The two major elements of working capital of a company are current assets and current liabilities. The assets which are readily converted into cash are considered as Current Assets while Current liabilities are those debts which fall due for payment within a short duration. Account receivable is a current asset account, which represents the money to be received by the company, against the goods delivered or services rendered to the customers.
On the other hand, accounts payable is a current liability account, indicating the money owed by the company to the suppliers, and appeas as a liability in the company’s Balance Sheet. Many accounting students get confused amidst these two terms, but there is a fine line of difference between account receivable and account payable.
Content: Accounts Receivable Vs Accounts Payable
|Basis for Comparison||Accounts Receivable||Accounts Payable|
|Meaning||Money expected to be received by the company in the future for the goods sold and services rendered to the customers on credit.||Money expected to be by the company in the future for the goods bought and services received from the suppliers on credit.|
|Concept||Amount owned by the entity towards debtors.||Amount owed by the company towards creditors.|
|Represents||Money to be collected||A debt to be discharged|
|Outcome of||Credit Sales||Credit Purchases|
|Results in||Cash inflows||Cash outflows|
|Components||Bills Receivable and Debtors.||Bills Payable and Creditors.|
Definition of Accounts Receivable
Accounts Receivable refers to the amount to be received by the entity in the future specified date for selling goods to the customers on credit. It reflects the money owed by the customers towards the company. It appears on the assets side of the Balance Sheet, under the head current assets. Bills Receivables and Debtors constitute the Account Receivables.
Every company sells goods on credit to other entities, to have better customer relations, holding an advantageous position in the market and increasing turnover as well. Although all the debtors do not prove to be good, default in payment is also made by some debtors which lead to Bad Debts. Due to this reason, a provision is always created by the company to cope up with the bad debts. The provision is known as Provision for Doubtful Debts. Few points are considered before allowing goods on credit to any customer. They are:
- Credit Policy: This includes decisions regarding credit period, discount rate, early payment, etc.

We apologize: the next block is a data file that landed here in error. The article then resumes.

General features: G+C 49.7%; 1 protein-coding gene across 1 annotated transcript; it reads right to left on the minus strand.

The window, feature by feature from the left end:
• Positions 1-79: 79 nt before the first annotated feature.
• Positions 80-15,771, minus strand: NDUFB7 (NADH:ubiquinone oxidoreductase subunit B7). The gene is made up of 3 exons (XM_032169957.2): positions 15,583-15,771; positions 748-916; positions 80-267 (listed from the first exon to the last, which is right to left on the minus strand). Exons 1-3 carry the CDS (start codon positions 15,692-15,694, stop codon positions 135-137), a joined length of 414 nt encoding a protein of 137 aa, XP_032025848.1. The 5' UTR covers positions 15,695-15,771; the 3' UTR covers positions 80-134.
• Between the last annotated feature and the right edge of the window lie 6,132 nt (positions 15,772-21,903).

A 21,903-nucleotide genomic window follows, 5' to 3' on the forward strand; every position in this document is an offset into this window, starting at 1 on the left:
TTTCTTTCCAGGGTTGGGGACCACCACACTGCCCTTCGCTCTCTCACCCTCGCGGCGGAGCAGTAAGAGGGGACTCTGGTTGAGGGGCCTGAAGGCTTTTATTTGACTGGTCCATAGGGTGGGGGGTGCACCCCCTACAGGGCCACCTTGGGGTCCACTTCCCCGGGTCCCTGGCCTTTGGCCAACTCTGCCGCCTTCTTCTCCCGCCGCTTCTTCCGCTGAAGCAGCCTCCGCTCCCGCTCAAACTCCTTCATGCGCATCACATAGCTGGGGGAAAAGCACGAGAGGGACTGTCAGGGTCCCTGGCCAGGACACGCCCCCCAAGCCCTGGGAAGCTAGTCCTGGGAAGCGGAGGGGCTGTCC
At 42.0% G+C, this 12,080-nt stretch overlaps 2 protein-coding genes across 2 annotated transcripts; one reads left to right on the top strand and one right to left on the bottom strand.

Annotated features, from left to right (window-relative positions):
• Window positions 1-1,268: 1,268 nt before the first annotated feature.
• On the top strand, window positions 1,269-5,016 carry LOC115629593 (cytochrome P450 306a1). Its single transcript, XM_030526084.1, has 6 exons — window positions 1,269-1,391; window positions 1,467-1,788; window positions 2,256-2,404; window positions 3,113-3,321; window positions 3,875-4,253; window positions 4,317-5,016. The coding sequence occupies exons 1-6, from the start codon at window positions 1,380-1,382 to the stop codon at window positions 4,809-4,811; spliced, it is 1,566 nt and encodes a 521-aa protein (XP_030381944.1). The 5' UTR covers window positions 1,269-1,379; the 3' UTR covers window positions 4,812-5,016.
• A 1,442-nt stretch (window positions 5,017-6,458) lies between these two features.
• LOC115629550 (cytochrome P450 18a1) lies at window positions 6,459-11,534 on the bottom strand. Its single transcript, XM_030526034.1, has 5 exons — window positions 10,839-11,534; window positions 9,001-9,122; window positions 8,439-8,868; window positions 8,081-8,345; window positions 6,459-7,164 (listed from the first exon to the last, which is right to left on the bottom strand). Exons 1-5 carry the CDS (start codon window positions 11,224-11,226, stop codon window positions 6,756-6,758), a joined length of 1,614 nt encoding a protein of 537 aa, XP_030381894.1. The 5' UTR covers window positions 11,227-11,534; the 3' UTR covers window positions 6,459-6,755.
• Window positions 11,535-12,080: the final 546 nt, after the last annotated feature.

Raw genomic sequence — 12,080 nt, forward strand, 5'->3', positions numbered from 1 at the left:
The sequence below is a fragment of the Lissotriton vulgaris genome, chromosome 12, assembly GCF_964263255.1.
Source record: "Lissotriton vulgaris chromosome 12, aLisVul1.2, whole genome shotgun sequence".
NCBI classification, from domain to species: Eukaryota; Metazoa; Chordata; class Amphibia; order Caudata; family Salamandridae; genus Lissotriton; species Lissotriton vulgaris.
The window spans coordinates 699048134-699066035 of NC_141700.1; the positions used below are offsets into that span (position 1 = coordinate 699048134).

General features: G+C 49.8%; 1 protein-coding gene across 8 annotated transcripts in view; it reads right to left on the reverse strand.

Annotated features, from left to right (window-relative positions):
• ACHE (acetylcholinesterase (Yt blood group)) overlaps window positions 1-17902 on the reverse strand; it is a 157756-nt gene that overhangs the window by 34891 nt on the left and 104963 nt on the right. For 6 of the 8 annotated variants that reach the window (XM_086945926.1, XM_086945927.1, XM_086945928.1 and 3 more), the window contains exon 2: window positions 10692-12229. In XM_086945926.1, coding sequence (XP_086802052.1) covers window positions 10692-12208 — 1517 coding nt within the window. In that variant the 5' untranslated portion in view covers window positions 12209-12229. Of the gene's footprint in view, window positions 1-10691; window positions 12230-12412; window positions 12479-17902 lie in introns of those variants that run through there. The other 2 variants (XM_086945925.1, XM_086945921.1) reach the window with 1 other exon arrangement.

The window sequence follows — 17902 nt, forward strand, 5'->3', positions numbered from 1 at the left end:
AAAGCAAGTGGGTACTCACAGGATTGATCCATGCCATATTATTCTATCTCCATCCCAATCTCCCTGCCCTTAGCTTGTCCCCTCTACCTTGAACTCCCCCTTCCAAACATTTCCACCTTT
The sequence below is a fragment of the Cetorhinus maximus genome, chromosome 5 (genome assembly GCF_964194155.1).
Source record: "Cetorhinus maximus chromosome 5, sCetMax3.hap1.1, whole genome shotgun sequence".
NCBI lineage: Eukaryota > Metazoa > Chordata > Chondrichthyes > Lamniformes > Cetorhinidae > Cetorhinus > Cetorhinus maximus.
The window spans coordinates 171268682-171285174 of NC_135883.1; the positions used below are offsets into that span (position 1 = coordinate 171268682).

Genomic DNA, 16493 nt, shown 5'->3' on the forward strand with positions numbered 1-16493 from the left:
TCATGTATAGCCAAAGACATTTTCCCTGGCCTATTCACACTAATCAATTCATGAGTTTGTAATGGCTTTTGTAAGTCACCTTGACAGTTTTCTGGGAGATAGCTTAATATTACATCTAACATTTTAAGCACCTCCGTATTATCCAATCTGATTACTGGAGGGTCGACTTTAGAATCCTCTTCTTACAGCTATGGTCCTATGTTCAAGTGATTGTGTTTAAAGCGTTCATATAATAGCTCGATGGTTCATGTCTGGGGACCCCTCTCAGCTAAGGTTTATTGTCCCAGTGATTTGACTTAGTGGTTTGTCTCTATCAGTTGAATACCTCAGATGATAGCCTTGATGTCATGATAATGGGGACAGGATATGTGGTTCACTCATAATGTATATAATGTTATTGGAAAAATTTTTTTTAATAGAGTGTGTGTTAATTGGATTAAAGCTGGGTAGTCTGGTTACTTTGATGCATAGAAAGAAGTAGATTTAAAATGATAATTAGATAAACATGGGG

- Credit Analysis: This includes decisions regarding whether a particular customer is allowed extended credit period or not. The techniques used in this regard are the evaluation of credit ratings, past credit history, etc.
- Collection Policy: The Timely collection of receivables enables the reduced risk of losses.
- Control on Receivables: This includes follow-up of debtors and faster collection of debts.
Definition of Accounts Payable
A short-term obligation, need to be discharged in the future, arising out of the purchase of goods or services received or expenses made is known as Accounts Payable. It includes trade payable i.e. bills payable and creditors, and expenses payable like an advertisement expense, electricity expense or expenses on supplies, etc. It represents the money owed by the company towards suppliers and creditors. Accounts Payable appears on the liabilities side of the Balance Sheet, under the head current liabilities.
It is quite natural that the entities on credit buy goods. They are one of the major sources of finance for the company which arises very often, in the normal course of business. It is the duty of the company to pay the creditors in time because slow payment of debts will hamper the whole supply cycle, which in turn spoil the working capital cycle of the company. This will also have an ill effect on the reputation of the company.
This should be kept in mind that the company should effectively utilize the credit period, allowed by the creditors. Moreover, they must use bills of exchange to pay the debt in place of cheques.
Key Differences Between Accounts Receivable and Accounts Payable
The significant differences between accounts receivable and accounts payable are explained below:
- Accounts Receivables shows the cash expected to be received in the future, for the sales made on the credit basis. Accounts Payable is the cash to be paid within a short period, to the creditors for the sale of goods and services.
- Accounts Receivable is shown under the head current assets while Accounts Payable appears under the head current liabilities in the balance sheet.
- Accounts Receivable represents an amount owned by the company whereas Accounts Payable represents the amount owed by the entity.
- Accounts Receivable reflects the amount to be collected at a future specified date, but Accounts Payable discloses the debt to be paid at a later date.
- Accounts Receivable increases cash, but it is just opposite in Accounts Payable.
- Accounts Receivable is the result of credit sales. In contrast to, Accounts Payable, which is the outcome of credit purchases.
- The two primary components of accounts receivable are bills receivable and debtors. On the other hand, bills payable and creditors are the essential elements of accounts payable.
As we all know that every coin has two aspects and the same is the case with accounts receivable and accounts payable. If there are accounts receivable for a particular company, this will surely be accounts payable for some other company. Both of them are important for a company for its survival and smooth running. Full control over the accounts receivable and accounts payable should be there, for efficient working capital management.